Jed, you have, as they say, got the bit in your mouth now so run to the front and don’t look back. You are spot on; don’t stop pointing out the truth. Iraq has become a deadly holding action and Afghanistan is showing signs of turning for the worse. I wonder what ever happened to the Axis of Evil.
Ken Shreve
New Hampshire

Mr. Babbin has hit one of the major problems of the Administration’s handling of the War in Iraq on the head, lack of communication with the American people. This has always been a major problem in this administration.

It is fundamental in any endeavor, and more so in one that is difficult and actively opposed, to keep up the morale of participants. And all of the American people are participants in this war. They have more than a right to know what is actually going on and why, they have a need to know. People need to be told that the Independence and democratization of Iraq is essential for the future security of the United States and they need to be told that it can not be imposed from without, but nurtured to grow from within.

This, the President has failed to do. He took decisive action against Afghanistan and Iraq after the attack on America, and then allowed a publicly hostile CIA and State Department to continue their activities to undermine his power. In his second term, he took steps to correct this through appointments to the leadership of those agencies. Then, he turned his energies to reform of Social Security and further stimulation of the economy through tax reform. Worthwhile goals, but they cause the country to lose sight of a far more serious matter, our own security.

The President has to have a clear vision of his legacy. He is the Security President and I do not mean Social Security. The physical security of this country is of paramount importance at this point in time and must be constantly addressed. International security, border security, and internal security are all part of the one whole. They can be accomplished with existing laws, without the acquisition of broader powers and they must be accomplished. Iraq is part of that and the people of this country must be told, unequivocally, exactly why we are there, why we must stay there, the aims of the war and why we must continue to prosecute it in the manner that we are and what we are willing to do to continue the engage and defeat terrorist aims against this country and the rest of the world.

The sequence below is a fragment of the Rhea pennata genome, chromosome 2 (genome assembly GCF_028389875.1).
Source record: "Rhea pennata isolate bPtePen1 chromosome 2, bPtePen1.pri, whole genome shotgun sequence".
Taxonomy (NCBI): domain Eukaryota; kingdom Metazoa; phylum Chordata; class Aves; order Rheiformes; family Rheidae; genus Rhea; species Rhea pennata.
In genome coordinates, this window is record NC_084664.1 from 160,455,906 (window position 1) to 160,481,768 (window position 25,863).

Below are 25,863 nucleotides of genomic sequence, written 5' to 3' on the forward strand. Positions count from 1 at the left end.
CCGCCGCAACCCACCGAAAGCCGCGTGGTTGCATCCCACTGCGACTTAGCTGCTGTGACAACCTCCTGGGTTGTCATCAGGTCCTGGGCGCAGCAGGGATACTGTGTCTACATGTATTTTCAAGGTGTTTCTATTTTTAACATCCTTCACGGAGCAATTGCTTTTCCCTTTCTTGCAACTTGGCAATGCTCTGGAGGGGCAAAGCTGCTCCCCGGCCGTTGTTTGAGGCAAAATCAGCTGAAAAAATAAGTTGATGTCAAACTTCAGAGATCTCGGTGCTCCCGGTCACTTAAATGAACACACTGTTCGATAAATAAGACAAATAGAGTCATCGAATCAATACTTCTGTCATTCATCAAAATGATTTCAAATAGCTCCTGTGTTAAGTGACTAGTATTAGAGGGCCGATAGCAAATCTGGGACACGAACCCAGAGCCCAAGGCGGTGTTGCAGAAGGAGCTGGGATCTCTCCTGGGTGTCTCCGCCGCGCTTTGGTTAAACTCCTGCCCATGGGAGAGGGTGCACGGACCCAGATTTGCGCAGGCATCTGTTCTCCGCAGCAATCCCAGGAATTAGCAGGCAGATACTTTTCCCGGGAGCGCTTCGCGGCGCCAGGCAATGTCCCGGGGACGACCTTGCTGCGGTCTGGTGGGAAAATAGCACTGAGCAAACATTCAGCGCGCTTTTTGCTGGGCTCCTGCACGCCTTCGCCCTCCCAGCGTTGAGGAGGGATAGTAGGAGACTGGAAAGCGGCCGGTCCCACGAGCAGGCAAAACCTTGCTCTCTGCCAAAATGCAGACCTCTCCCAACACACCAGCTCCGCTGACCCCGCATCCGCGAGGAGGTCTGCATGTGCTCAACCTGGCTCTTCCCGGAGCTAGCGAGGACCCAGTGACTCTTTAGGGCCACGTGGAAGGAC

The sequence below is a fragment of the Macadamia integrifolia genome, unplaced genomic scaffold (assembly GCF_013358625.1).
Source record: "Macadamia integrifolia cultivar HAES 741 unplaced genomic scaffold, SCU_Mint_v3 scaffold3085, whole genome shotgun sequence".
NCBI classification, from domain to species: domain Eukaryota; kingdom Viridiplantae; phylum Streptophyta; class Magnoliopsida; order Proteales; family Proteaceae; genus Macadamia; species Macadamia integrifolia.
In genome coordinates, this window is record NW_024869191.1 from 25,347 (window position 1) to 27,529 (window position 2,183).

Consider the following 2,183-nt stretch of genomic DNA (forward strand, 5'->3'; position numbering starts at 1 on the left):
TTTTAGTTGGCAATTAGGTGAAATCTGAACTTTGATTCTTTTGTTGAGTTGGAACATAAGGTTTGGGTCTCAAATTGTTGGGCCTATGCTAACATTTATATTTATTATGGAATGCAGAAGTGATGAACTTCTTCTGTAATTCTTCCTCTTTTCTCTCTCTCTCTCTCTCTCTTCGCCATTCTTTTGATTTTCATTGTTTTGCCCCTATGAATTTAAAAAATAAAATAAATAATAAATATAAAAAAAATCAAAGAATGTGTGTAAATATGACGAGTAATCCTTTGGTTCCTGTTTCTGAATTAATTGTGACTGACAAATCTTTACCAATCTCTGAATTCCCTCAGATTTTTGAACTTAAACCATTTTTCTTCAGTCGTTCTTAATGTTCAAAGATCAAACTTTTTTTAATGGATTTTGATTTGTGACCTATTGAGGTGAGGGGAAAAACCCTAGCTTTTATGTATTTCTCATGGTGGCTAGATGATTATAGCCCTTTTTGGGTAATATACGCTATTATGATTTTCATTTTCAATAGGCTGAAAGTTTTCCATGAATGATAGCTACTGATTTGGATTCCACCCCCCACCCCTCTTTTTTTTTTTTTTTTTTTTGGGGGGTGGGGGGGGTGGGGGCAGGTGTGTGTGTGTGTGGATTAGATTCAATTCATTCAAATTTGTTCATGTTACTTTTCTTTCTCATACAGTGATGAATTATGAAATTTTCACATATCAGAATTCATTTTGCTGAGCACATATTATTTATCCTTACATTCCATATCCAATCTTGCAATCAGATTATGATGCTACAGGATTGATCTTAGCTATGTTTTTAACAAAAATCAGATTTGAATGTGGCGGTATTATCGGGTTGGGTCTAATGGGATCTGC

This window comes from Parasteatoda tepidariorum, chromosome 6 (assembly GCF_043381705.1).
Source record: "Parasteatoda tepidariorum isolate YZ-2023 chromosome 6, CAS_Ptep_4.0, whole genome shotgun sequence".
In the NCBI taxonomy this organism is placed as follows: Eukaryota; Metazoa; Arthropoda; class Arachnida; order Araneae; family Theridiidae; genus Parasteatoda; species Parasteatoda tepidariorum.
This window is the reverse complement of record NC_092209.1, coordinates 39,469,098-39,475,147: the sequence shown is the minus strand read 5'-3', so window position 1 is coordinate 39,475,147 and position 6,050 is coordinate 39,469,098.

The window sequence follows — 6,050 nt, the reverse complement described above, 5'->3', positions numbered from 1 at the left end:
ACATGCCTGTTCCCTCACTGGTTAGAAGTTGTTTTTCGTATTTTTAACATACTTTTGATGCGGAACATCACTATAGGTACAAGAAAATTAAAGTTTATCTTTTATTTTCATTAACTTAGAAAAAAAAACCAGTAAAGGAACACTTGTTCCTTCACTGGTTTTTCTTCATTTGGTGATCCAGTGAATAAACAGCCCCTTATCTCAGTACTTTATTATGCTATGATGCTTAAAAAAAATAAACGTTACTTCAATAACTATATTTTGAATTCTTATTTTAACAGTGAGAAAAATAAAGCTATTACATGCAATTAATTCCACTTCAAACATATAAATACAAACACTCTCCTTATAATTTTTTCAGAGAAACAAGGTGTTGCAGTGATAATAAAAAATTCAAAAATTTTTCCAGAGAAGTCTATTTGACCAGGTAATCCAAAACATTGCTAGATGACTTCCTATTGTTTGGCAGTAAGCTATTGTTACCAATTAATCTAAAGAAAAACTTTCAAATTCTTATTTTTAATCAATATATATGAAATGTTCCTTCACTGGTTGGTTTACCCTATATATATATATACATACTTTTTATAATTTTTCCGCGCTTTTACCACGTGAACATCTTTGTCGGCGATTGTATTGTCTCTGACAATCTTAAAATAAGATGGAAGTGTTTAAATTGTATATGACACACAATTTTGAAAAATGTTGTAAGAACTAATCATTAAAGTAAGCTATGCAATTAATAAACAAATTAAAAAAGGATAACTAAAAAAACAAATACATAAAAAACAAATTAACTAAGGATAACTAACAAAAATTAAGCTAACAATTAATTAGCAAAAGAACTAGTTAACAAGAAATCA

Hopefully, President Bush will be able to accomplish this and, thereby, cement his legacy. People do not want to feel safe, they want to be safe.
Michael Tobias
Ft. Lauderdale, Florida

Actually, there is an argument for using force against Saddam’s Iraq: Make an example of THEM while there is still time for THEM to get the message. Before the Billion of THEM fully unite over what has been festering for more than 60 years in the Great War that has never stopped for more than 5,000 years. So where, indeed, is America’s Leading Cyclist, after Lance Armstrong, on the issue? Plus, there is that other minor stuff about the inadequacies of our military, intelligence, Social Security, border security and energy independence. Having lived in Dallas, I am unable to understand why anyone would want to spend five days in Crawford, Texas during August, let alone five weeks. Perhaps it is an act of contrition of some sort. Or maybe he is planning to throw out the first ball at the Waco Beach Volleyball Championships. If anyone can reach our First Frat Boy, could they please tell him that we are getting tired of having to peer past Cindy Sheehan’s trendy new sandals in order to find out where he is. Talk to us, Georgie. While it still matters.
Gene Wright
Laguna Niguel, California

Re: James Bowman’s Sheehan Is Believing:

Cindy Sheehan would like the answer WHY we went to war. That’s it. I don’t understand how you people who voted for Bush don’t feel duped. Bush lied. He told you, and us, that Saddam had WMD and was a threat to us. Neither is or was true. Why are you not angry?